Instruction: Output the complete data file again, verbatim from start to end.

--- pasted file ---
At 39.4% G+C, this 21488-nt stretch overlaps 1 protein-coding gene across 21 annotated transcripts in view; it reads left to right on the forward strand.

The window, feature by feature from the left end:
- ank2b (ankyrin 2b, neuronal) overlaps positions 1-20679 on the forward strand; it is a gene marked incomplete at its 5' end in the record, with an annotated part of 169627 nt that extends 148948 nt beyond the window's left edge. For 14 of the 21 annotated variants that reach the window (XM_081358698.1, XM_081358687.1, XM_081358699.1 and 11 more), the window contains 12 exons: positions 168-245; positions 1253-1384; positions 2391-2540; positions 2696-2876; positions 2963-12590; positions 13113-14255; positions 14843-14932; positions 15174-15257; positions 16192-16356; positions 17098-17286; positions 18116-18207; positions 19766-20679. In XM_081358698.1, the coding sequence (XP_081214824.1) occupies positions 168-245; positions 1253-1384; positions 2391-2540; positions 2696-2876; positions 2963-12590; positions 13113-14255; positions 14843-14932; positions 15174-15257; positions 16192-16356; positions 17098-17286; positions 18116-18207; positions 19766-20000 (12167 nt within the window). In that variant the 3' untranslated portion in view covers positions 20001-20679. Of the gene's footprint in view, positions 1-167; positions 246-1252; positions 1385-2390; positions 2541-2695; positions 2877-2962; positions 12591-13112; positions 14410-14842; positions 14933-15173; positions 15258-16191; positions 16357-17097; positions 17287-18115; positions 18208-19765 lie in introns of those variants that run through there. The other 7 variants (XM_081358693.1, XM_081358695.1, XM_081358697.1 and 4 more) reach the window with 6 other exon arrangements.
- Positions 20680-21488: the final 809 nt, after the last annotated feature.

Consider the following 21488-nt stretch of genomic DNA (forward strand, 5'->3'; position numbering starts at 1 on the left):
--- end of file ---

At 39.4% G+C, this 21488-nt stretch overlaps 1 protein-coding gene across 21 annotated transcripts in view; it reads left to right on the forward strand.

The window, feature by feature from the left end:
- ank2b (ankyrin 2b, neuronal) overlaps positions 1-20679 on the forward strand; it is a gene marked incomplete at its 5' end in the record, with an annotated part of 169627 nt that extends 148948 nt beyond the window's left edge. For 14 of the 21 annotated variants that reach the window (XM_081358698.1, XM_081358687.1, XM_081358699.1 and 11 more), the window contains 12 exons: positions 168-245; positions 1253-1384; positions 2391-2540; positions 2696-2876; positions 2963-12590; positions 13113-14255; positions 14843-14932; positions 15174-15257; positions 16192-16356; positions 17098-17286; positions 18116-18207; positions 19766-20679. In XM_081358698.1, the coding sequence (XP_081214824.1) occupies positions 168-245; positions 1253-1384; positions 2391-2540; positions 2696-2876; positions 2963-12590; positions 13113-14255; positions 14843-14932; positions 15174-15257; positions 16192-16356; positions 17098-17286; positions 18116-18207; positions 19766-20000 (12167 nt within the window). In that variant the 3' untranslated portion in view covers positions 20001-20679. Of the gene's footprint in view, positions 1-167; positions 246-1252; positions 1385-2390; positions 2541-2695; positions 2877-2962; positions 12591-13112; positions 14410-14842; positions 14933-15173; positions 15258-16191; positions 16357-17097; positions 17287-18115; positions 18208-19765 lie in introns of those variants that run through there. The other 7 variants (XM_081358693.1, XM_081358695.1, XM_081358697.1 and 4 more) reach the window with 6 other exon arrangements.
- Positions 20680-21488: the final 809 nt, after the last annotated feature.

Consider the following 21488-nt stretch of genomic DNA (forward strand, 5'->3'; position numbering starts at 1 on the left):